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Find data guard archived redo log lag gap time

Oracle Tips by Rohit Gupta
October 16,  2015


Tips from the trenches by Rohit Gupta

When you are using Dataguard, there are several scenarios when physical standby can go out of sync with the primary database.

Before doing anything to correct the problem, we need to verify that why standby is not in sync with the primary. In this particular article, we are covering the scenario where a log is missing from the standby but apart from the missing log, all logs are available.

Verify from v$archived_log that there is a gap in the sequence number. All the logs up to that gap should have APPLIED=YES and all the sequence# after the missing log sequence# are APPLIED=NO. This means that due to the missing log, MRP is not applying the logs on standby but the logs are still being transmitted to the standby and are available.

SQL> SELECT SEQUENCE#, APPLIED FROM V$ARCHIVED_LOG;

So for example, if the missing log sequence# is 400, then the above query should show that up to sequence#399, all have APPLIED=YES and starting from 401, all are APPLIED=NO.

There are few steps to be performed when the standby is not in sync with the primary because there is a gap of logs on standby.

These steps are:

STEP #1: Take an incremental backup of primary from the SCN where standby is lagging behind and apply on the standby server

STEP #2: If step#1 is not able to sync up, then re-create the controlfile of standby database from the primary

STEP #3: If after step#2, you still find that logs are not being applied on the standby, check the alert log and you may need to re-register the logs with the standby database.

*******************************************************************************************

STEP#1

1. On STANDBY database query the v$database view and record the current SCN of the standby database:

SQL> SELECT CURRENT_SCN FROM V$DATABASE;

CURRENT_SCN
-----------
1.3945E+10

SQL> SELECT to_char(CURRENT_SCN) FROM V$DATABASE;
TO_CHAR(CURRENT_SCN)

----------------------------------------
13945141914

2. Stop Redo Apply on the standby database:

SQL> ALTER DATABASE RECOVER MANAGED STANDBY DATABASE CANCEL;

ALTER DATABASE RECOVER MANAGED STANDBY DATABASE CANCEL

*

ERROR at line 1:

ORA-16136: Managed Standby Recovery not active

If you see the above error, it means Managed Recovery is already off

You can also confirm from the view v$managed_standby to see if the MRP is running or not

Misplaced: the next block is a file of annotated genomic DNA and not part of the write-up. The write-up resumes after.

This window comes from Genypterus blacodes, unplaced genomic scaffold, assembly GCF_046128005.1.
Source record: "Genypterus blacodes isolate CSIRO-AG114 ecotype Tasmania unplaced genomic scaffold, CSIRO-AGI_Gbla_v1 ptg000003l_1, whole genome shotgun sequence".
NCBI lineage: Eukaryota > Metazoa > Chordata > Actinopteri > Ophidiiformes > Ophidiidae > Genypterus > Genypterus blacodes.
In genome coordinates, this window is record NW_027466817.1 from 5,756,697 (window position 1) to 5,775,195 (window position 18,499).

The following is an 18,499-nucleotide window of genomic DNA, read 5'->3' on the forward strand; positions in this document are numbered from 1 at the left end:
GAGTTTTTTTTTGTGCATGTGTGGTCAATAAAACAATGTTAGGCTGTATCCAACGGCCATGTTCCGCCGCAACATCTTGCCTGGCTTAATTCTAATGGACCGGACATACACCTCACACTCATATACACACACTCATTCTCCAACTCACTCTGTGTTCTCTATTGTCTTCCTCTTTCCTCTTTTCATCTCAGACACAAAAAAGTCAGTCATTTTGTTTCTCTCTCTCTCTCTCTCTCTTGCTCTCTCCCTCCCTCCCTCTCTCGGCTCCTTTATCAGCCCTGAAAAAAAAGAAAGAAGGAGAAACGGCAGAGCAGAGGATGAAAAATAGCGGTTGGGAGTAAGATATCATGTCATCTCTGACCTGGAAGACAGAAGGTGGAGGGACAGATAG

SQL> SELECT PROCESS, STATUS FROM V$MANAGED_STANDBY;

3. Connect to the primary database as the RMAN target and create an incremental backup from the current SCN of the standby database that was recorded in step 1:

For example,

BACKUP INCREMENTAL FROM SCN 13945141914 DATABASE FORMAT '/tmp/ForStandby_%U' tag 'FOR STANDBY'

You can choose a location other than /tmp also.

4. Do a recovery of the standby database using the incremental backup of primary taken above:

On the Standby server, without connecting to recovery catalog, catalog the backupset of the incremental backup taken above. Before this, of course you need to copy the backup piece of the incremental backup taken above to a location accessible to standby server.

$ rman nocatalog target /
RMAN> CATALOG BACKUPPIECE '/dump/proddb/inc_bkup/ForStandby_1qjm8jn2_1_1';

Now in the same session, start the recovery

RMAN> RECOVER DATABASE NOREDO;

You should see something like:

Starting recover at 2015-09-17 04:59:57
allocated channel: ORA_DISK_1
channel ORA_DISK_1: sid=309 devtype=DISK
channel ORA_DISK_1: starting incremental datafile backupset restore
channel ORA_DISK_1: specifying datafile(s) to restore from backup set
....
..
..
.
channel ORA_DISK_1: reading from backup piece /dump/proddb/inc_bkup/ForStandby_1qjm8jn2_1_1
channel ORA_DISK_1: restored backup piece 1
piece handle=/dump/proddb/inc_bkup/ForStandby_1qjm8jn2_1_1 tag=FOR STANDBY
channel ORA_DISK_1: restore complete, elapsed time: 01:53:08
Finished recover at 2015-07-25 05:20:3

Delete the backup set from standby:

RMAN> DELETE BACKUP TAG 'FOR STANDBY';
using channel ORA_DISK_1
List of Backup Pieces

BP Key  BS Key  Pc# Cp# Status      Device Type Piece Name
------- ------- --- --- ----------- ----------- ----------
17713   17713   1   1   AVAILABLE   DISK        /dump/proddb/inc_bkup/ForStandby_1qjm8jn2_1_1

Do you really want to delete the above objects (enter YES or NO)? YES

deleted backup piece

backup piece handle=/dump/proddb/inc_bkup/ForStandby_1qjm8jn2_1_1 recid=17713 stamp=660972421

Deleted 1 objects

5. Try to start the managed recovery.

ALTER DATABASE RECOVER MANAGED STANDBY DATABASE USING CURRENT LOGFILE DISCONNECT FROM SESSION;

If you get an error here, you need to go to STEP#2 for bringing standby in sync.

If no error, then using the view v$managed_standby, verify that MRP process is started and has the status APPLYING_LOGS.

6. After this, check whether the logs are being applied on the standby or not:

SQL> SELECT SEQUENCE#, APPLIED FROM V$ARCHIVED_LOG;

After doing a recovery using the incremental backup, you will not see the sequence#'s which were visible earlier with APPLIED=NO because they have been absorbed as part of the incremental backup and applied on standby during recovery.

The APPLIED column starts showing YES for the logs which are being transmitted now, this means logs are being applied.

Check the status of MRP process in the view v$managed_standby. The status should be APPLYING_LOGS for the duration that available logs are being applied and once all available logs have been applied, the status should be WAITING_FOR_LOGS

7. Another check to verify that primary and standby are in sync. Run the following query on both standby and primary:

SQL> select max(sequence#) from v$log_history.

Output should be same on both databases.

*******************************************************************************************

STEP #2: